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~ Nutrition ~

We have had a lot of emails asking about nutrition, so we've popped together a few pointers for you.


You must carry all of your food and water for the day. 


There is no one size fits all when it comes to nutrition. People have different requirements depending on their size, body composition, fitness level, exertion and taste requirements!  It is important you work out what works for and sit well in your stomach during your training. For expert advise we recommend you see a dietitian. 


Some general advise......... from non-experts!


Nutrition Pre Race:

Nutrition leading up to the event is super important. You need to ensure you are well hydrated and sufficiently carb loaded! "Carb loading" involves eating 8-12g of carbs/kg of body weight per day for 36-48hours leading up to an endurance event. It maximised the glycogen storage in your muscles and liver, proving an easily utilised energy source on the day of the event.


During the event:

- Experts recommend between 30-90g of carbohydrates per hour for exercise that goes for longer than 4 hours. (See linked AIS article)


- In general terms, this might be a mouthful of food every 20 minutes. Eg: A bite of a muesli bar, a few nuts and dried fruit, some pretzels, salt and vinegar chips, chocolate, a few lollies, an apple, home made Bliss Balls etc... 

- Then something more substantial every hour like half a peanut butter sandwich, a banana, a protein bar, fruit puree, tuna and crackers, a fruit bun, a chocolate croissant etc.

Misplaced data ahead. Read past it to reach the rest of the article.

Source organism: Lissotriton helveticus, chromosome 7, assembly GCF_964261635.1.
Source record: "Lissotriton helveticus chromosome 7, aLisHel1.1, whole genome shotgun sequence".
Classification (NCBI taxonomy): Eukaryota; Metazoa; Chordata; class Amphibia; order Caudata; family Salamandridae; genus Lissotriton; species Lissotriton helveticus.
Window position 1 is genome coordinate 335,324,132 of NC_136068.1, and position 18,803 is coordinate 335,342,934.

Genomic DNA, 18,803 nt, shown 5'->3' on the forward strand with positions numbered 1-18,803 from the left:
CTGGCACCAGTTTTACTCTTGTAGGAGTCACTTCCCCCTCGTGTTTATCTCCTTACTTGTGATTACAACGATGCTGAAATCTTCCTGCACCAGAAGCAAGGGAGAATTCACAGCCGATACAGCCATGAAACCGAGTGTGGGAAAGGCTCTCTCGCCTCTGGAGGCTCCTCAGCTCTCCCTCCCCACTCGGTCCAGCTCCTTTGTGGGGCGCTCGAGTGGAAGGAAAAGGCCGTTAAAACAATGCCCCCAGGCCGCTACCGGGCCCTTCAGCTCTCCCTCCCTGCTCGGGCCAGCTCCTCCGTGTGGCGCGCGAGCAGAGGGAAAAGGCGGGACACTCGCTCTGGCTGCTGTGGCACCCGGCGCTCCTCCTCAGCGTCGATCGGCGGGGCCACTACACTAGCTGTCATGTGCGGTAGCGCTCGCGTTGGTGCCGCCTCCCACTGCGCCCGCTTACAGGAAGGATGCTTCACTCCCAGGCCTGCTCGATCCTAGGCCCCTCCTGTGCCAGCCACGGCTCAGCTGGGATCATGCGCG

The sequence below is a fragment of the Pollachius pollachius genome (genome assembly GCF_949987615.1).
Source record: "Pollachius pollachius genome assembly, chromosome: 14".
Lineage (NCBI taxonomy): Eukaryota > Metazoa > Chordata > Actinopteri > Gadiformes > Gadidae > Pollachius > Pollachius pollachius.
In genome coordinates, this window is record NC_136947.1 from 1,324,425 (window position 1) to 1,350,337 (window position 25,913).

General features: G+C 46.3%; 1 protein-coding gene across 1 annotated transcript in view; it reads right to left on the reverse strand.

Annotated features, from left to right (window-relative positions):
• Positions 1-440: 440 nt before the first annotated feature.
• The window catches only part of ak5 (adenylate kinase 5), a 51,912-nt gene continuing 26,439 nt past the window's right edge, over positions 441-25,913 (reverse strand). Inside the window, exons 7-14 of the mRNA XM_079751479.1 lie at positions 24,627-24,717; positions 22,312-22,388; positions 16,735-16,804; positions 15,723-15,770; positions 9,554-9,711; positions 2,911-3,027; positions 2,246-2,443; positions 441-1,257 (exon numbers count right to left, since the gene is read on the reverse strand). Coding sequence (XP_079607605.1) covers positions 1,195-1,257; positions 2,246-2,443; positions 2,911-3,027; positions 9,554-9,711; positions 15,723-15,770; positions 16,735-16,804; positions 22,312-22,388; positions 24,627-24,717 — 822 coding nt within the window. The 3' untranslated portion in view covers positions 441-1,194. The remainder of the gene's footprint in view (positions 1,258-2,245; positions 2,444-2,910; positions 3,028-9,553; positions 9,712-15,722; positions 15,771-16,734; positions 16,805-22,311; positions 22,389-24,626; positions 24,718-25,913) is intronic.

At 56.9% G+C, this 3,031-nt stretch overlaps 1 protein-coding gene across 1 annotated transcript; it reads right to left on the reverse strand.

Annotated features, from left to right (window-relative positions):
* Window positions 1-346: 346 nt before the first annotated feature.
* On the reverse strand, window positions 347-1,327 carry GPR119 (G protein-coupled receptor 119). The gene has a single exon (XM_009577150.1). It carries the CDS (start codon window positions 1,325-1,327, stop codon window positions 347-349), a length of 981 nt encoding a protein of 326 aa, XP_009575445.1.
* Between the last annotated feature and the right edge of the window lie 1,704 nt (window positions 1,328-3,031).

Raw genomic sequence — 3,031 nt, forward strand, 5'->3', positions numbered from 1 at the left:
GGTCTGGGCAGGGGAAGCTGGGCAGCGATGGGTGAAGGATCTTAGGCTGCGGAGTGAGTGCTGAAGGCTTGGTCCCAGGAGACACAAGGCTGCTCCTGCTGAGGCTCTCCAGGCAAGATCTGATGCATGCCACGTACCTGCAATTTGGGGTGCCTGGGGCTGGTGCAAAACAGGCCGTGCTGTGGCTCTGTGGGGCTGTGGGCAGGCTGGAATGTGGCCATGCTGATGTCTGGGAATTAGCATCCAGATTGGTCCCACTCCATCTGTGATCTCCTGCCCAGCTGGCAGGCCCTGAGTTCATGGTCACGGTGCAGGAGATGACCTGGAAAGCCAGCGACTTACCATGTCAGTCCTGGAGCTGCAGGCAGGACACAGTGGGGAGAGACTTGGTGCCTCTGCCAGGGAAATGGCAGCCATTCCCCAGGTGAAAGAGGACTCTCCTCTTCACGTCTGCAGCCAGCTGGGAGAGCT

For those of you who would like a more specific breakdown of carbohydrate/protein/fat intake, this article from the institute of sport has all you need to know!


Key points:

- Variety is the spice of life, you don't want to make to rookie error of thinking 10 sweet protein  bars or 10 gels will get you through, I can tell you from experience that 4 sweet protein bars in you will swear you are never eating another bar again! 😜

- Have a mix of sweet and savoury

- Have foods that are easy to swallow and digest

- Keep weight in your mind when selecting foods, remember you have to carry it all! 



Get your minds out of the gutter people!! 'bonking' is a term used in endurance sports for hitting the wall. It is sudden fatigue and loss of energy which can come with a feeling of lightheadedness, confusion and a loss of will to walk! To avoid this, it is essential that you 

eat regularly even if you don't feel hungry. If you start to feel sick, and stop eating, this is a sure way to hit the wall and not complete your goal of finishing the course.
It is very difficult to recover once you start bonking, so it is much better to avoid it! 



Hydration is a key part of your nutrition plan. Adequate fluid intake is critical to avoid dehydration. You are required to be able to carry a minimum of 2L of water. You may need more than this depending on how hot it is, and how much you sweat. 

When we exercise we sweat to cool down, through this sweating we loose water and electrolytes which need to be replaced. 


Signs of dehydration include:

Fatigue, loss of power and energy

Difficulty concentrating




It is important to sip water even if you do not feel thirsty. Thirst is the body's first sign of dehydration and at this point you may be 2-5% dehydrated already. Small regular drinks is recommended throughout the day. If it is hot, you will need to drink more water. 


Electrolyte replacement is also essential. 

These can be replaced via gels, bars, drinks or dissolvable tablets. The choices are endless. A good strategy we have found is to have a water reservoir and a smaller drink bottle for liquid electrolyte replacement. 

Again it is important to try different flavours and formulations while you are training, as you may find that some things don't agree with your stomach, or you don't like the flavour of a particular product. It is much better to find out during training rather than on the day!  

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